With new tools and approaches comes broader opportunity to benefit patients.
Cardiovascular and metabolic diseases are responsible for nearly 18 million deaths worldwide each year and represent a huge burden for individuals and society.
Our cardiovascular and metabolic disease researchers are developing a diverse portfolio of approaches to prevent, slow, or reverse these conditions.
Led by Shaun Coughlin, the team uses every tool at its disposal to better understand the root causes of cardiovascular and metabolic diseases, discover and develop drugs against relevant targets, and better identify patients by prognosis and mechanism to provide them with maximum benefit at minimum risk.
Our priorities include:
- Atherosclerosis: Atherosclerosis causes most heart attacks, strokes and peripheral arterial disease and remains the single leading cause of morbidity and premature mortality. Our portfolio and pipeline focus on therapies to reduce low-density lipoprotein (LDL) cholesterol and decrease inflammation, key drivers of the formation of plaques in the arteries. Strategies to reverse atherosclerosis are also under exploration.
- Heart failure: Heart failure with preserved ejection fraction is an increasingly prevalent disorder in which the pumping chamber becomes stiff and unable to function normally. We seek to understand the mechanisms driving this form of heart failure and develop novel therapies. We continue to develop next generation therapies to treat or prevent heart failure with reduced ejection fraction.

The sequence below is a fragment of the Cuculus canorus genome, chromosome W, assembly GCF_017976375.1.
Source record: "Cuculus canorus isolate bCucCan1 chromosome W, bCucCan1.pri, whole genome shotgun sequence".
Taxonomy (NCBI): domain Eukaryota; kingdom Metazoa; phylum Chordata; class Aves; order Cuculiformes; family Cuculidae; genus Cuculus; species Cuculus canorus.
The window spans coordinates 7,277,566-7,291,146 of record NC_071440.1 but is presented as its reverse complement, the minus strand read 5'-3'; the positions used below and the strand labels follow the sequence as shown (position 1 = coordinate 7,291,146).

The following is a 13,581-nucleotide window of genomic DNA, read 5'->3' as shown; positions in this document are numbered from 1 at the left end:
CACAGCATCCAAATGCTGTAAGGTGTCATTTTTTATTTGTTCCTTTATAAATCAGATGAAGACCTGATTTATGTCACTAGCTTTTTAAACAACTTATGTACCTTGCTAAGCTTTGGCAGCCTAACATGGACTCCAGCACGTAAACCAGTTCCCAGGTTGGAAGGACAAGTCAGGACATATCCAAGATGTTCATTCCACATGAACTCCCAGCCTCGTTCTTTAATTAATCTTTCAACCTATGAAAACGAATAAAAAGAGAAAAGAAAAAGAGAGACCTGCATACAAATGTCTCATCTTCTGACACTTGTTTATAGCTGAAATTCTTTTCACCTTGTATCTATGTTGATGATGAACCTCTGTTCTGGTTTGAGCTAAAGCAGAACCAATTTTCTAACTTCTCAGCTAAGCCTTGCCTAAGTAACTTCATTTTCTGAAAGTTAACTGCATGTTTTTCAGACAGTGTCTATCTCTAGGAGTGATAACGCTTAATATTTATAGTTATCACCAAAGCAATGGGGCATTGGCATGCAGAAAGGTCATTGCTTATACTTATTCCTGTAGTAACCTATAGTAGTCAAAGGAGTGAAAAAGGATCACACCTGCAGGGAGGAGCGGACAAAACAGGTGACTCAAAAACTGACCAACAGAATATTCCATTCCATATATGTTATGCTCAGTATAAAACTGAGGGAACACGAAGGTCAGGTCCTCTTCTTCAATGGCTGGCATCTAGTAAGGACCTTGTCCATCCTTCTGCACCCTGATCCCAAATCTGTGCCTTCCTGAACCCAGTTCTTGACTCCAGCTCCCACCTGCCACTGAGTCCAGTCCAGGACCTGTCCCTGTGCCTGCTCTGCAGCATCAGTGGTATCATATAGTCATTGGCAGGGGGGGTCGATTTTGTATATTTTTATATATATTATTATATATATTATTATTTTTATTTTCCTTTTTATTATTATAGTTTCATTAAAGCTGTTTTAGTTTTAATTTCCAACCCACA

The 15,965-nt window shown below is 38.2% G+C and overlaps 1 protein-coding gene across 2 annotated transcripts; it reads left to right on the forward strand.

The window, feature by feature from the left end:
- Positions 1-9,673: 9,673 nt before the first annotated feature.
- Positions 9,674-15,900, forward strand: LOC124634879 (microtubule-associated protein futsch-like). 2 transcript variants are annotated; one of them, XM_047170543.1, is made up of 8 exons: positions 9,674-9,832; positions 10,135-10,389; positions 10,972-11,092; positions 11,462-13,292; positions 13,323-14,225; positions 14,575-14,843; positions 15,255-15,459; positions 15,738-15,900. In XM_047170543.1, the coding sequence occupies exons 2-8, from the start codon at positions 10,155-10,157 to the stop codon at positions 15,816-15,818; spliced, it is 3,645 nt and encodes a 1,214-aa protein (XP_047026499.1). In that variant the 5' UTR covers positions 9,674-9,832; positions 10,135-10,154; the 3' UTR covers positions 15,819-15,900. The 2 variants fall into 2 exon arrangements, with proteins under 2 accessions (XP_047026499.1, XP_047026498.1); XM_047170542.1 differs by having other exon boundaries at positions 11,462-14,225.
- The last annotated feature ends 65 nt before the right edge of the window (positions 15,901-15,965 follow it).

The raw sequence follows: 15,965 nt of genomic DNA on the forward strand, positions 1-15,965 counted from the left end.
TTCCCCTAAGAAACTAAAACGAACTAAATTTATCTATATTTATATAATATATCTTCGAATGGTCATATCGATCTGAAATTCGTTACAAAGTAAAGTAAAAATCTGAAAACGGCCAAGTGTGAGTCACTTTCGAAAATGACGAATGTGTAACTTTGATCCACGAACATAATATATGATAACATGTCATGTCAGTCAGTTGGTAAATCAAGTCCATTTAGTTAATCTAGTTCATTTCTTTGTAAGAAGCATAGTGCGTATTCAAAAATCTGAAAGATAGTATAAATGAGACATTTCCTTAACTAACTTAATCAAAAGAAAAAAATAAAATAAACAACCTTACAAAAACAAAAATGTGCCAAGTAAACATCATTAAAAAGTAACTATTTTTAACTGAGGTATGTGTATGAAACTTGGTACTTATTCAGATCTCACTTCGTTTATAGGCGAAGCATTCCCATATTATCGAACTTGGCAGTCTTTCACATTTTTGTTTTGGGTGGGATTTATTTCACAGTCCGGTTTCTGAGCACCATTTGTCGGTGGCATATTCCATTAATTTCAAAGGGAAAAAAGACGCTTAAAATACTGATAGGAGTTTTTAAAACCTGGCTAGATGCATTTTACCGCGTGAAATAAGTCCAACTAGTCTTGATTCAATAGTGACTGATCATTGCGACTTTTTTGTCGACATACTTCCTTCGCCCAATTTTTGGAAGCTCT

- Atrial fibrillation: We seek to develop safer antiarrhythmic drugs to maintain normal sinus rhythm and to understand the root cause of atrial fibrillation to ultimately prevent it.
- Obesity-driven disease: Obesity is epidemic and drives type-2 diabetes, cardiovascular risk, and a host of other diseases. We seek therapies that can deliver substantial and durable weight loss to reverse and prevent obesity-driven diseases.
"Cardiovascular and metabolic diseases remain a major cause of morbidity and mortality and Novartis is committed to addressing this unmet need," says Coughlin. "With the tremendous tools and technologies available, there is a great opportunity to change medicine and impact public health.”